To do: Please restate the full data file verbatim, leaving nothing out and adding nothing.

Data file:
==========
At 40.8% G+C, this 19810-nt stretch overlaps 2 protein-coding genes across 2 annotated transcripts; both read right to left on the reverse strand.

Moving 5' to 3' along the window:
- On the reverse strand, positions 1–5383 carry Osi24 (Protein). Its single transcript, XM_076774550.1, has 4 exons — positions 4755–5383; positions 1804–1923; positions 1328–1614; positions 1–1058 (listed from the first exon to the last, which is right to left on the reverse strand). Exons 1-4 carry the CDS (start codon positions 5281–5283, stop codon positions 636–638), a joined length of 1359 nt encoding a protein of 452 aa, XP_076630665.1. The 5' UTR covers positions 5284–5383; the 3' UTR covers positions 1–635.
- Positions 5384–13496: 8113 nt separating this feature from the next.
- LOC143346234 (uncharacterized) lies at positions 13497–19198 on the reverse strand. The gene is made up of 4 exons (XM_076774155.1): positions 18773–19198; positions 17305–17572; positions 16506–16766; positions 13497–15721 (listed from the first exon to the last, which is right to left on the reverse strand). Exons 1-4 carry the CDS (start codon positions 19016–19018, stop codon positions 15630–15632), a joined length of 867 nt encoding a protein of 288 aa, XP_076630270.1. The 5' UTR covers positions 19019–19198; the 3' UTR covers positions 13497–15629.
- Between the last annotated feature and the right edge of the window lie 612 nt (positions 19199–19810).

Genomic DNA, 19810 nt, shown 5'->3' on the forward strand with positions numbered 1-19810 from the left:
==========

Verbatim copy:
At 40.8% G+C, this 19810-nt stretch overlaps 2 protein-coding genes across 2 annotated transcripts; both read right to left on the reverse strand.

Moving 5' to 3' along the window:
- On the reverse strand, positions 1–5383 carry Osi24 (Protein). Its single transcript, XM_076774550.1, has 4 exons — positions 4755–5383; positions 1804–1923; positions 1328–1614; positions 1–1058 (listed from the first exon to the last, which is right to left on the reverse strand). Exons 1-4 carry the CDS (start codon positions 5281–5283, stop codon positions 636–638), a joined length of 1359 nt encoding a protein of 452 aa, XP_076630665.1. The 5' UTR covers positions 5284–5383; the 3' UTR covers positions 1–635.
- Positions 5384–13496: 8113 nt separating this feature from the next.
- LOC143346234 (uncharacterized) lies at positions 13497–19198 on the reverse strand. The gene is made up of 4 exons (XM_076774155.1): positions 18773–19198; positions 17305–17572; positions 16506–16766; positions 13497–15721 (listed from the first exon to the last, which is right to left on the reverse strand). Exons 1-4 carry the CDS (start codon positions 19016–19018, stop codon positions 15630–15632), a joined length of 867 nt encoding a protein of 288 aa, XP_076630270.1. The 5' UTR covers positions 19019–19198; the 3' UTR covers positions 13497–15629.
- Between the last annotated feature and the right edge of the window lie 612 nt (positions 19199–19810).

Genomic DNA, 19810 nt, shown 5'->3' on the forward strand with positions numbered 1-19810 from the left: